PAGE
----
4. When asked ‘Have you ever switched energy supplier?’, 29% of respondents said ‘No’
  5. See Table 1 in main body of press release
  6. Source: DCLG English Housing Survey 2015-16: https://www.gov.uk/government/uploads/system/uploads/attachment_data/file/595785/2015-16_EHS_Headline_Report.pdf
  7. Source: PwC http://pwc.blogs.com/press_room/2016/02/london-to-be-transformed-from-city-of-home-owners-to-city-of-home-renters-in-a-generation.html
  8. https://www.uswitch.com/media-centre/2015/09/uk-landlords-add-over-161-million-to-tenants-energy-bills-by-denying-their-right-to-switch/
  9. https://www.uswitch.com/gas-electricity/guides/tenants-guide-to-switching/#step1
  10. https://www.ft.com/content/e5e2554a-34a7-11e7-bce4-9023f8c0fd2e
  11. When asked ‘How long have you been with your current energy supplier?’, respondents on average have been with both their gas and electricity suppliers for 4.3 years. 20% of respondents have been with their current gas and electricity suppliers for over 10 years
  12. Average big six standard variable tariff is £1,138. The cheapest plan as of 3 August 2017 is £834 with IRESA.
  13. When respondents who have never previously switched were asked ‘Why have you never switched energy supplier?’, 33% said ‘I don’t think I will save much money by switching’, 19% said ‘All energy suppliers are the same’ and 17% said ‘It’s too complicated’
  14. When asked ‘Have you ever done any of the following, to help reduce your energy bills?’, 53% of respondents said they had turned the thermostat down. 51% of respondents said they had worn more layers to avoid putting the heating on and 33% of respondents said they had not put the heating on even when it’s cold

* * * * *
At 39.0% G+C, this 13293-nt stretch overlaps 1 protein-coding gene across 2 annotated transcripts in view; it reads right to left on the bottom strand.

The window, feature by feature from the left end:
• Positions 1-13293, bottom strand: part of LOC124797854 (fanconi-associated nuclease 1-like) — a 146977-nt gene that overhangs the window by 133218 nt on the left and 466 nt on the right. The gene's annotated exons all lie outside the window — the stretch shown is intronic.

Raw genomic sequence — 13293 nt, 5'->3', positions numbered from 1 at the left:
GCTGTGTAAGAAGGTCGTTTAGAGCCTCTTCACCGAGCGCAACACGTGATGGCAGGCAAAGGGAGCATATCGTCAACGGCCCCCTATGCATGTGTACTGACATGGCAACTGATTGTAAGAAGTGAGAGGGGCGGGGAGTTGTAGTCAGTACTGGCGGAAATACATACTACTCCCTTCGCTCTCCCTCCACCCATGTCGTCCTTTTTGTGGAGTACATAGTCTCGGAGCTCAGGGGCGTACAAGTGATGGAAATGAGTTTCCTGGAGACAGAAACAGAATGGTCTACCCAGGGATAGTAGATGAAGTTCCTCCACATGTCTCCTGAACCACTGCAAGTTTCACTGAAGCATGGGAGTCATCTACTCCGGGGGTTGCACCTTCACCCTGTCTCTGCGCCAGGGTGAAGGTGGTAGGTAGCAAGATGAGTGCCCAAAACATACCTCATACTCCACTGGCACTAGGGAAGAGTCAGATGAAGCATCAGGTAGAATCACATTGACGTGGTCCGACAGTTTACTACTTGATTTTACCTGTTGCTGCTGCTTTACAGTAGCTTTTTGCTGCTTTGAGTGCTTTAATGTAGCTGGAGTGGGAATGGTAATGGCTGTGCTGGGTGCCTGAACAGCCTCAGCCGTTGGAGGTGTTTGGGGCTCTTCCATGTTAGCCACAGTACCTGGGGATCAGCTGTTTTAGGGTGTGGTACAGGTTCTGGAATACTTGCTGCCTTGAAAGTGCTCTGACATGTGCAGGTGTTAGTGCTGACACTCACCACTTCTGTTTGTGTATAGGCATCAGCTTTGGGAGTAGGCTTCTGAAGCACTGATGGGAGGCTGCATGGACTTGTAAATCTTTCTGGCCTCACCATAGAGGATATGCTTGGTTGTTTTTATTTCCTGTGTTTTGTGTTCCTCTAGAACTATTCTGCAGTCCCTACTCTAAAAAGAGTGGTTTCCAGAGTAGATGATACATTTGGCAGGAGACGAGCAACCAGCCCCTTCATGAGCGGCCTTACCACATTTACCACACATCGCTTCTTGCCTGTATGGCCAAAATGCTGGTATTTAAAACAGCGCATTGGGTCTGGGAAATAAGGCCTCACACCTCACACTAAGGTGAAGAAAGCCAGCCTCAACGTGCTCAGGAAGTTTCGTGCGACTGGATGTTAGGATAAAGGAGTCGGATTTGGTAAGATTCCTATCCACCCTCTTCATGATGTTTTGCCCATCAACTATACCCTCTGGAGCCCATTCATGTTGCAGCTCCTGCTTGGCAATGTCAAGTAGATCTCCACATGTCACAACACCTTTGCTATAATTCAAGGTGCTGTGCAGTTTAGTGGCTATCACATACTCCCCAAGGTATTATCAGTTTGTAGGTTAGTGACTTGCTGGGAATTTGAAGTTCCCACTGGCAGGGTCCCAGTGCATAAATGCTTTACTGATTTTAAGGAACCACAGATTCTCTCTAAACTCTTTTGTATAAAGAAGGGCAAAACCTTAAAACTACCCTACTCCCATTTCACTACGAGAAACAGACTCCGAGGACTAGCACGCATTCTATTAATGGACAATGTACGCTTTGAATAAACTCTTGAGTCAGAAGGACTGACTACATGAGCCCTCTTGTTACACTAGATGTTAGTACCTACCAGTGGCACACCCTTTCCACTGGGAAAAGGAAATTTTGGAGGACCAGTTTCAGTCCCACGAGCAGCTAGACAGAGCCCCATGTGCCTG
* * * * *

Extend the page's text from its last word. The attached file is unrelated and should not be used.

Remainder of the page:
15. When asked ‘If you were to switch energy supplier, resulting in a saving of approximately £600 per year, what would you put the money towards?’, 29% of respondents said ‘Holiday’ and 17% said ‘Other bills (credit card, mobile phone etc)

About us

Launched in September 2000, uSwitch is an online and telephone price comparison and switching service, helping consumers get a better deal on gas, electricity, broadband, TV services, mobiles and personal finance products including mortgages, credit cards, car and home insurance. Last year we saved UK consumers over £278 million on their energy bills alone.

Customers can sign up to an account that automatically monitors the energy market and notifies them when they can move to a cheaper tariff, while broadband customers can conduct a speed test to find out how fast their broadband is and identify the best deal for their postcode.

The multi award-winning 'Switching Made Simple' app allows customers to compare energy, broadband, credit card, mobile and SIM-only deals – and uSwitch also has a UK contact centre manned by energy and broadband experts. Customers can post their latest energy bills to FREEPOST USWITCH to receive a free call back and be guided through the comparison process, or they can email customerservices@uswitch.com with their postcode and usage details.

uSwitch is owned by ZPG, which operates some of the UK’s most trusted digital brands that help empower smarter property and household decisions including Zoopla, Money, PrimeLocation and SmartNewHomes.